For Week 15 I chose to highlight the work of Troy Rounseville. Troy’s work included the “self-playing” instruments. Troy describes his work as exploring the disjunction between our physical embodied experience and its translation through technological mediation. He asks 3 questions, questions that he bases his work around: Does transferring emotions through technology change the authenticity of one’s experience?; Can face to face experience ever truly be presented once filtered through computers, phones or other digital media; How will technology transform the nature of our own embodied experiences with other sentient beings? These are all big scale questions with no obvious, clear cut answers, but the pieces are meant to beg the question. Personally the message and delivery fascinates me and it’s a topic I’ve thought of before: what is the difference between “authentic” music and digitally recorded music? At what point does it so being a human’s work and start being the creation of an automation/machine/random chance? I think whenever there is a person at the helm, then it’s a legit or authentic ‘piece’ or experience. Personally I think people romanticize the past too much and in the past, this wouldn’t fly as authentic music, at least in my opinion. But times, they are a-changing.
During Week 14 I met Jake Mercadante. Jake is an interesting and unique guy. He’s a third year, back after taking a break (same path I took) and still contemplating his options with school and work. Potential majors of interest include Mechanical Engineering to Astrophysics. Admittedly, Jake greatly values the social aspect of college and the ability to plug into different circles and scenes without much effort. Currently, Jake works long hours with his company “Tekkhouse” while spending his free time indulging in and creating electronic music and partaking in all the subculture has to offer. We spent a good chunk of time going over a bunch of different types of electronic music that Jake thought I’d enjoy, since I am almost completely unexposed to it. It was an interesting and enlightening convo with Jake . Check out more about Jake at his site linked below.
Time for a little feedback on Art 110 in general and the art activities in particular. Here we go!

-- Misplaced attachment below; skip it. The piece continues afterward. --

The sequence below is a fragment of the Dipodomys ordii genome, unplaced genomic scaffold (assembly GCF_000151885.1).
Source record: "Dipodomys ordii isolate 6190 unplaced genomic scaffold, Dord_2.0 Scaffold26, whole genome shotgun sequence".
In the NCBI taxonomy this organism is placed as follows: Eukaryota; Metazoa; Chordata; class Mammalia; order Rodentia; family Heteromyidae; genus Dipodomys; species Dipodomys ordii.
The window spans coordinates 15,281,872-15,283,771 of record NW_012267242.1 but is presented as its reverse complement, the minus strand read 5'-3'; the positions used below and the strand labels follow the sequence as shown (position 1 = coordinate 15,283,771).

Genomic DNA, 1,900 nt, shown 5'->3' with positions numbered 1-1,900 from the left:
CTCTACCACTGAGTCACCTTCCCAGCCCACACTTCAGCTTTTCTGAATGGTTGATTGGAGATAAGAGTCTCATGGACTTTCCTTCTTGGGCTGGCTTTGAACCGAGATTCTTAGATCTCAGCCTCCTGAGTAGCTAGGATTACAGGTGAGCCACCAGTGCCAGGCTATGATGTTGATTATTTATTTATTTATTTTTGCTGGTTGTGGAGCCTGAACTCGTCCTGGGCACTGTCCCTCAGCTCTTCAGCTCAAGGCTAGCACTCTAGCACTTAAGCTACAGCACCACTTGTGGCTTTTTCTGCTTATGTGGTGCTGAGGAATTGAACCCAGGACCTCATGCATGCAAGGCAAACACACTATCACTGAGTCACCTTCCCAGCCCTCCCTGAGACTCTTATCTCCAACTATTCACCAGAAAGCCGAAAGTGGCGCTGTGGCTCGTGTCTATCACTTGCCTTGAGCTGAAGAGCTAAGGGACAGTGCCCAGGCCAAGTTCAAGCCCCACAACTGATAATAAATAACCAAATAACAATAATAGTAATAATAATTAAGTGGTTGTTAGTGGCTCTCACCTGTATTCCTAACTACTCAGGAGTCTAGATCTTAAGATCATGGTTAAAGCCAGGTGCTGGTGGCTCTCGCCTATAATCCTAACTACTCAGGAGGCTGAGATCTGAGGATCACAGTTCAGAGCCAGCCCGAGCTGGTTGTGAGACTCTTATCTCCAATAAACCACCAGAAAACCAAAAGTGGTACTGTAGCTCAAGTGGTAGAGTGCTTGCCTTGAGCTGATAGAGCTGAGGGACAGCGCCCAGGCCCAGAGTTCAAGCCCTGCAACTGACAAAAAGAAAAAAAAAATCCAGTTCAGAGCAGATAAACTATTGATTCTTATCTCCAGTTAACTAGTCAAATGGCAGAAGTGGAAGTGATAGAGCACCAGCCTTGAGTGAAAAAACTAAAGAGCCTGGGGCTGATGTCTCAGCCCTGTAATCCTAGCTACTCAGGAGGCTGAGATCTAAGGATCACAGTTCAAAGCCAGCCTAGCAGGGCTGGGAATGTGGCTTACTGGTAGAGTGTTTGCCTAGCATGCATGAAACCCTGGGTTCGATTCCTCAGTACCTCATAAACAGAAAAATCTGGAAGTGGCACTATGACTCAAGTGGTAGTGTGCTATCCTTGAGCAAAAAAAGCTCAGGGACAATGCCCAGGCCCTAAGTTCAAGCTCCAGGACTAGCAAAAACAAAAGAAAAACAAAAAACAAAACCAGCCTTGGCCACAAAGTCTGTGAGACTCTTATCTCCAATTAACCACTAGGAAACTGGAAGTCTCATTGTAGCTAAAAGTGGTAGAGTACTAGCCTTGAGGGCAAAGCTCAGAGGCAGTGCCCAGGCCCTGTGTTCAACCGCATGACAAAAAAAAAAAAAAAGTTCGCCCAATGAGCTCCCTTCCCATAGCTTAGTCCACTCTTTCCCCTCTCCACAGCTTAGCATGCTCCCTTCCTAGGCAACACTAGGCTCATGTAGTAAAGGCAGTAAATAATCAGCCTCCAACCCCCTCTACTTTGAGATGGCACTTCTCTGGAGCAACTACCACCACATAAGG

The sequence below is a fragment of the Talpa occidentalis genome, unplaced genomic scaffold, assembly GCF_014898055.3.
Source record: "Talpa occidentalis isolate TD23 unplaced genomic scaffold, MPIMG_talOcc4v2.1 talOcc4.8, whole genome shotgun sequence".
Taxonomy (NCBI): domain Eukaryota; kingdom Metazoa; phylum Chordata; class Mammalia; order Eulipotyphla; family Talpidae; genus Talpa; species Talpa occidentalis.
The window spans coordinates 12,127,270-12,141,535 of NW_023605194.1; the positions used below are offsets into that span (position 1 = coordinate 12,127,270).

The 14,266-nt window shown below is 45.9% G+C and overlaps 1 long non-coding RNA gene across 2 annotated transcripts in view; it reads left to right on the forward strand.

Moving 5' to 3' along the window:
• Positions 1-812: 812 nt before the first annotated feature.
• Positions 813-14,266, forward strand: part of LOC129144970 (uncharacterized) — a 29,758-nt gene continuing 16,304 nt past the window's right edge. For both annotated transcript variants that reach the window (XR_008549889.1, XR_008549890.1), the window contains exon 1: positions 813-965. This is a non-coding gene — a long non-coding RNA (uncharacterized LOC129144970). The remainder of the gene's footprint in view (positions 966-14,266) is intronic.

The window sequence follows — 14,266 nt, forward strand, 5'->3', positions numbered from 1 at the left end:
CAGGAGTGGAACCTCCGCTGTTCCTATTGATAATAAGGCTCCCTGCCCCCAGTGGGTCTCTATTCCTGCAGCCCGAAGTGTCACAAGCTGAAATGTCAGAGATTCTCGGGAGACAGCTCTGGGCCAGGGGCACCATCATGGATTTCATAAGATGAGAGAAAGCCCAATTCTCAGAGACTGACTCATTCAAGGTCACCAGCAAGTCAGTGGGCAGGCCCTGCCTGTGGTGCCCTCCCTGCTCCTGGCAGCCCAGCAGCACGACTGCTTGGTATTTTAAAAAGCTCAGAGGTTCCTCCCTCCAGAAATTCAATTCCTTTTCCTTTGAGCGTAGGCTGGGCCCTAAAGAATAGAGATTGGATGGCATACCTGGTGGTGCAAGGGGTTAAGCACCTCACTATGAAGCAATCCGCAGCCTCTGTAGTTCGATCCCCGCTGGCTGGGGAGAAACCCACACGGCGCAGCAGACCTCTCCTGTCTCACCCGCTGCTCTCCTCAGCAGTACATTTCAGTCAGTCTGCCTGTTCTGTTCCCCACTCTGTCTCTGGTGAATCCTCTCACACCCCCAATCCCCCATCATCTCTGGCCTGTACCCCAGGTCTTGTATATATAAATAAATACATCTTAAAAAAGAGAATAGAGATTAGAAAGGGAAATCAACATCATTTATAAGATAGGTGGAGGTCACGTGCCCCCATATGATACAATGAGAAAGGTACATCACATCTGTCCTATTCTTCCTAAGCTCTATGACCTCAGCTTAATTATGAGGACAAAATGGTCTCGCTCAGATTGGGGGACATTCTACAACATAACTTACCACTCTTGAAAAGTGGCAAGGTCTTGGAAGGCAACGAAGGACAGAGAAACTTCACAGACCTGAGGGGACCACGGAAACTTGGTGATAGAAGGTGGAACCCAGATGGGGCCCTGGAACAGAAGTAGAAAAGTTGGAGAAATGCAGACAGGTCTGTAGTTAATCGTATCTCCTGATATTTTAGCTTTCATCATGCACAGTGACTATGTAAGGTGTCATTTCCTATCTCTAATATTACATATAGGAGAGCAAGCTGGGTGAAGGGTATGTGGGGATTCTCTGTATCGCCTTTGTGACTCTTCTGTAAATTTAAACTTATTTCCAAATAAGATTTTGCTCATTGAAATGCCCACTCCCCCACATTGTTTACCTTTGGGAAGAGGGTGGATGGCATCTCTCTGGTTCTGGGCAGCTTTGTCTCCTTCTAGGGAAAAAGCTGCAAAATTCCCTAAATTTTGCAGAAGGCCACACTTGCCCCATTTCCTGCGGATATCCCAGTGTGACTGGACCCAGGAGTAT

3 Favorite Activities: I really enjoyed the (spray) painting activity, the “Landscapes with a Corpse” activity, and the “student choice” activity. I liked the painting activity, particularly because I had never worked with spray paint from an art standpoint (only doing some touch up work on home projects with my Dad), and I felt like it broke down some of the stigma associated with graffiti art by having the students dig deeper into the creative side of it. I enjoyed the “Landscapes with a Corpse” activity partially because of the creative license it allowed, but mostly because it was just so off-the-wall and unique. I don’t consider myself morbid, but looking at our own (potential) deaths from a safe and creative way was pretty stimulating. I also liked the “student choice” activity because (you guessed it!) of the creativity it allowed. I took it as an opportunity to return to my childhood roots of sketching, though it felt much more like my first time as it had been so long.
3 Least-favorite Activities: While I didn’t have a huge problem with any of the activities, I didn’t love the results of the drawing activity, the kickstarter activity, or the plaster-casting activity. To be clear, I liked the concept of the drawing activity using the “French Girls” app (or something similar), it’s just that my abilities lie elsewhere and my attempts to draw others were feeble at best. The kickstarter activity was worthwhile in the sense that I didn’t really know what Kickstarter was all about prior to this activity, and now I am much more familiar, but I felt like I needed much more than a week or so to plan ahead for a potential video/project and to arrange the necessary equipment, rather than just making a pretend pitch video and getting to know the site. While I enjoyed the beach aspect of the plaster casting activity, and I guess its hard to fault the act of creating something purely for the sake of creation, I just felt like the process was somewhat boring or tedious. I’m really just nitpicking here, as I didn’t have a big problem with any of the activities.
Overall: I think this class has been incredibly enjoyable, particularly in comparison to the structure of typical college classes, even art classes at that. I like the casual nature of it, though the three posts a week can be difficult to accomplish if you are used to a more traditional lecture and reading style format. As much as it can be awkward or uncomfortable, the interview process with other students, and to a lesser extent the SOA artists, helped break the ice and really got easier and more enjoyable as the semester wore on. I don’t think I would change much about the course, other than maybe doing an extra “student choice” activity week to further allow creativity to flourish, though the set activities offer plenty of options and leeway for the artistically inclined. Well done!